Tips for Moving with Kids: Trusted Local Movers Offer Advice
Whether your kids are 2 or 22, moving your family home can make them emotional and stressed. Moving away from friends, changing schools and living in unfamiliar surroundings takes a toll on kids. Even the Academy of Child and Adolescent Psychiatry weighs in on this issue. The organization reports that moving is one of the most stress-inducing events facing a family. Moving to a new home doesn’t have to create complete emotional upheaval though. There are plenty of things you can do to make moving easier for everyone in the family.
Moving with Infants
Your infant obviously isn’t going to fret about an upcoming move the way slightly older children might. They can, however, be affected by a move’s change in environment and routine. If you’re moving with an infant, try to keep as close to your normal schedule as possible. Make sure their new napping spaces are set up before their usual nap time arrives. If you normally rock babies to sleep in a certain rocker, have it ready to use. If tots need to nurse in a quiet environment, make sure you have a spot readied. Keep favorite toys, blankets, teething rings and pacifiers at hand for a little extra comfort.
Moving with Toddlers and Preschoolers
Moving can be a tough concept for little ones, so it’s important to explain exactly what’s going to happen. Do this well ahead of your move. This gives your toddler time to think about the move and ask questions. Don’t be surprised if you need to talk about it many times.
If you can, take your kids to the new home before the move. Walk through the house, and show your kids their rooms. Talk about where they want their beds and toys. Check out the yard, and if it’s safe, let your little one run around a bit. Tour the whole home so kids can start to imagine themselves in the new space.
If your little one is going to be attending preschool or daycare in the new area, take them to the site. If you can, introduce them to their new teachers or caregivers. Let them meet some of the kids in the new school or daycare.
It’s important that your child feels included in the process. If you’re packing some of your own boxes before the move, involve your child. Let her pack a box of her toys or the box of special items you need to keep handy.
Most importantly, know your child and try to anticipate potential issues. This is especially important if you have a professional moving company involved. Some preschoolers may become upset with strangers in the house, packing up their things. If you think your child may be disturbed by this, schedule the movers when your child isn’t at home. Just be sure to prepare your child to return home to find their things packed.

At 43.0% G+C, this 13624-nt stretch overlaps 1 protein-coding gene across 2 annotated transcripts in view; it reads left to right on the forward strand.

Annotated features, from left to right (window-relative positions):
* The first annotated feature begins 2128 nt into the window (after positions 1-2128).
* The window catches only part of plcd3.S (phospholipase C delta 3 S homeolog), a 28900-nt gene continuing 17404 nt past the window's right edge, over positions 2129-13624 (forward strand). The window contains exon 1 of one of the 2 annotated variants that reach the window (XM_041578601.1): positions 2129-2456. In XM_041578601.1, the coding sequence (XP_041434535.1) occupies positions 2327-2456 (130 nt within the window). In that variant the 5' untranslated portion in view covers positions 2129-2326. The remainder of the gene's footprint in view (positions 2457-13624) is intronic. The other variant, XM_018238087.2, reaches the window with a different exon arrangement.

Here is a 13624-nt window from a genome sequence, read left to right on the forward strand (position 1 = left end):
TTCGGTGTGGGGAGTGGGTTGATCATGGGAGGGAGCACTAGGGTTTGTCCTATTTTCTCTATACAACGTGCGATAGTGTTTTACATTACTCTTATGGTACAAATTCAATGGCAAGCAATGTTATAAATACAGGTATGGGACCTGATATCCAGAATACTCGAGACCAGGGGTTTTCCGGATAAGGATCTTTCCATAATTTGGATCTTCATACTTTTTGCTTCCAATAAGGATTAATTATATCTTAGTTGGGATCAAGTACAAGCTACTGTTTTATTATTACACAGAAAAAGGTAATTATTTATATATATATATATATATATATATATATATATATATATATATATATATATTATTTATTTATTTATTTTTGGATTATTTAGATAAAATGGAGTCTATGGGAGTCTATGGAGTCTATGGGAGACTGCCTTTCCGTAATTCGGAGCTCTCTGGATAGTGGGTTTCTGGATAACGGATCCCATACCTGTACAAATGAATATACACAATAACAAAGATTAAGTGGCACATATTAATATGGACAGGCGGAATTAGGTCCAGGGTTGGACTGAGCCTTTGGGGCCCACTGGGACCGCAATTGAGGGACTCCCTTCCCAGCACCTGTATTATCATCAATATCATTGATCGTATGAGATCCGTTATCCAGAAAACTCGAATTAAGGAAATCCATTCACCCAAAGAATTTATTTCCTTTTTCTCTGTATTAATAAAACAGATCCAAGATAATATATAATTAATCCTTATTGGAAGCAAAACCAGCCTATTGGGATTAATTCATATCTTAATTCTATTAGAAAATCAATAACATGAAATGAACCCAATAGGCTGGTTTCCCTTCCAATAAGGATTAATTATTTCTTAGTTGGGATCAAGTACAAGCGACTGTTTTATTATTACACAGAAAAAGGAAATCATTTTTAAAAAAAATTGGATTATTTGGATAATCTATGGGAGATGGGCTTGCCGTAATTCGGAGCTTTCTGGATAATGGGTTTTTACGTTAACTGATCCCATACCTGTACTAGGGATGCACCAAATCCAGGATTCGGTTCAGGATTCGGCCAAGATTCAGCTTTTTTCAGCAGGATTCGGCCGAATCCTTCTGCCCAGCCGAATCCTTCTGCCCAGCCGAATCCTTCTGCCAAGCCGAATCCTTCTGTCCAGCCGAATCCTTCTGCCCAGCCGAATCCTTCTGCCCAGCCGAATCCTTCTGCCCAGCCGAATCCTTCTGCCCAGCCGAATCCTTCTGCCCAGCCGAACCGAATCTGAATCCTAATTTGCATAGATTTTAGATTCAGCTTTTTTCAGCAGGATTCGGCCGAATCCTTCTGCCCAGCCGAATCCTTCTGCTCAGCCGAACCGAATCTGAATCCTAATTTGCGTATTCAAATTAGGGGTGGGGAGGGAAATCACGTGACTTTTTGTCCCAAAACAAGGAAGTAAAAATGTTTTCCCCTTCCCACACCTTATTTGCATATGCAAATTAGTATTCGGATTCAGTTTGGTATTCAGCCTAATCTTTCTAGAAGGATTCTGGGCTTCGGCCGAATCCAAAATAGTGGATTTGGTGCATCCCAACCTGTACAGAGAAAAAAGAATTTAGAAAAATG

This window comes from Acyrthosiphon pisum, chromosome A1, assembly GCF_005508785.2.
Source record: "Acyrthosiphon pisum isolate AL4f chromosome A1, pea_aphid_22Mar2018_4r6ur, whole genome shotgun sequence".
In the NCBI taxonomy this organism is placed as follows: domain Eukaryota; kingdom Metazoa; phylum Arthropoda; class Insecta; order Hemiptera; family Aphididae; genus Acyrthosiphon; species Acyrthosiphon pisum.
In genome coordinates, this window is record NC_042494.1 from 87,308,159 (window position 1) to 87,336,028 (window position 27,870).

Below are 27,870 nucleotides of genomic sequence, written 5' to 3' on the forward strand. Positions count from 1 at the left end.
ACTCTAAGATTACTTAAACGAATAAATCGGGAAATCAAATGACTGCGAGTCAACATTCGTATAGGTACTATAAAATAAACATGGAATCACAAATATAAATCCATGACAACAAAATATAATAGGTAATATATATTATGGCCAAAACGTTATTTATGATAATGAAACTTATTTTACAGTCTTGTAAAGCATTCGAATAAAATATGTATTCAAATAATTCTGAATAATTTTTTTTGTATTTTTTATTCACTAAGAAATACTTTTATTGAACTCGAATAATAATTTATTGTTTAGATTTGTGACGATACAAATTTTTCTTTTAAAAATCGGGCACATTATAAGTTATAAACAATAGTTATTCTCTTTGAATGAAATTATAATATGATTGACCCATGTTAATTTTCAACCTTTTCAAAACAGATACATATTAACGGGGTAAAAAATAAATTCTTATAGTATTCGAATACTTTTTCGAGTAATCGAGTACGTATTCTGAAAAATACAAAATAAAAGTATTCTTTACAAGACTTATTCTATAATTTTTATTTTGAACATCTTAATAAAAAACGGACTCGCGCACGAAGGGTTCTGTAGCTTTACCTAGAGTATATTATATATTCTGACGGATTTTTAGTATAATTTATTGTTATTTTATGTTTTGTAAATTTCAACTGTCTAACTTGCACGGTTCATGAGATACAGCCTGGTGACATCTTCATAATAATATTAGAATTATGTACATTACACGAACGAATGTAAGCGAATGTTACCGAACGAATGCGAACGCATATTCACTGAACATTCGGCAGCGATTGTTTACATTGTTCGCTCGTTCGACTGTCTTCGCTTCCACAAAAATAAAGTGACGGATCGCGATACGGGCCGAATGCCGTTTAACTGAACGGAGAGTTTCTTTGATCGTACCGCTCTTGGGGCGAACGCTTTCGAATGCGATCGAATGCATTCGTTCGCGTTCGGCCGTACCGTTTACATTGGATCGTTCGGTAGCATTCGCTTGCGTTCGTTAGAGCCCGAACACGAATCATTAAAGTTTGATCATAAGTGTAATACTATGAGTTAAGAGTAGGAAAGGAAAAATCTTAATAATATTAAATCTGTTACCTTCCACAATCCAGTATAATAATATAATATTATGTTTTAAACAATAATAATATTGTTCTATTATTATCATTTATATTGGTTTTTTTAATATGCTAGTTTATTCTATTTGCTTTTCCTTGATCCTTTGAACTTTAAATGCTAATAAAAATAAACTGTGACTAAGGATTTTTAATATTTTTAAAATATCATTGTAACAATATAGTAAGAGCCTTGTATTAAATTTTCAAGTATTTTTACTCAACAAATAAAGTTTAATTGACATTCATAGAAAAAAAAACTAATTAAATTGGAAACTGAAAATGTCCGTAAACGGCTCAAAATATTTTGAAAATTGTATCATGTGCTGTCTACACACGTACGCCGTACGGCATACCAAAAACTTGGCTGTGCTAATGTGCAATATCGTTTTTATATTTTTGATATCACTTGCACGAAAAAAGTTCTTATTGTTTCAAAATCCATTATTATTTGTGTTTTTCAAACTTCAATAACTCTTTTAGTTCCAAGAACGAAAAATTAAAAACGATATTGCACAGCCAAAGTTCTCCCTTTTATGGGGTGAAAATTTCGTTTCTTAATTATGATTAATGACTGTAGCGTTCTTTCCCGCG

Give your child a chance to say “goodbye” to the house and neighborhood friends.
Moving with School-Aged Children
Many of the tips for moving with preschoolers are also helpful when your kids are a little older. Talk about the move as far in advance as possible. Give kids time to process the news and ask questions. Take them to the new house, and let them “claim” their new room. Walk around the new neighborhood, locating the closest parks and highlights. Go to their new school, and introduce your kids to their new teachers and classmates.
Involve kids in the packing, even if you have professional movers doing the bulk of the work. This helps kids feel included in the process and gives them some control over their things.
In addition to some of these common-sense activities, get creative with your kids before the move. Have them make going-away gifts for their friends, teachers and neighbors. Throw a going-away party so kids can see everyone one last time. Make a memory board or scrap book of the current house so kids can keep those memories close.
It’s also important to help children anticipate and be excited about the new house. Take kids to the hardware or paint store to pick out paint samples for their new rooms. Let them draw pictures of the new home or their room. Encourage them to visualize their dreams for their new home.
Moving with Teenagers
Moving when your kids are teenagers can be trickier than with younger children. Teenagers feel the same uncertainty, sadness and stress that toddlers feel during a move. They often express those emotions differently, though, if at all. Do everything you would do with younger kids. Talk about the move. Tour the new home. Have a going-away party.
At this age, friends and activities are probably even more important than at younger ages. Reassure teenagers that they can stay in contact with their existing friends. If you move when school is not in session, make an effort to help kids form new friendships right away. Take them to community swimming pools or parks where they can meet local teenagers. If your new town or school has a teen center, that’s a perfect spot for your teen to hang out. Encourage your teen to get out in the community, whether it’s through a summer job or volunteering. Anything you can do to help your teen start forming relationships in the new town is a good thing.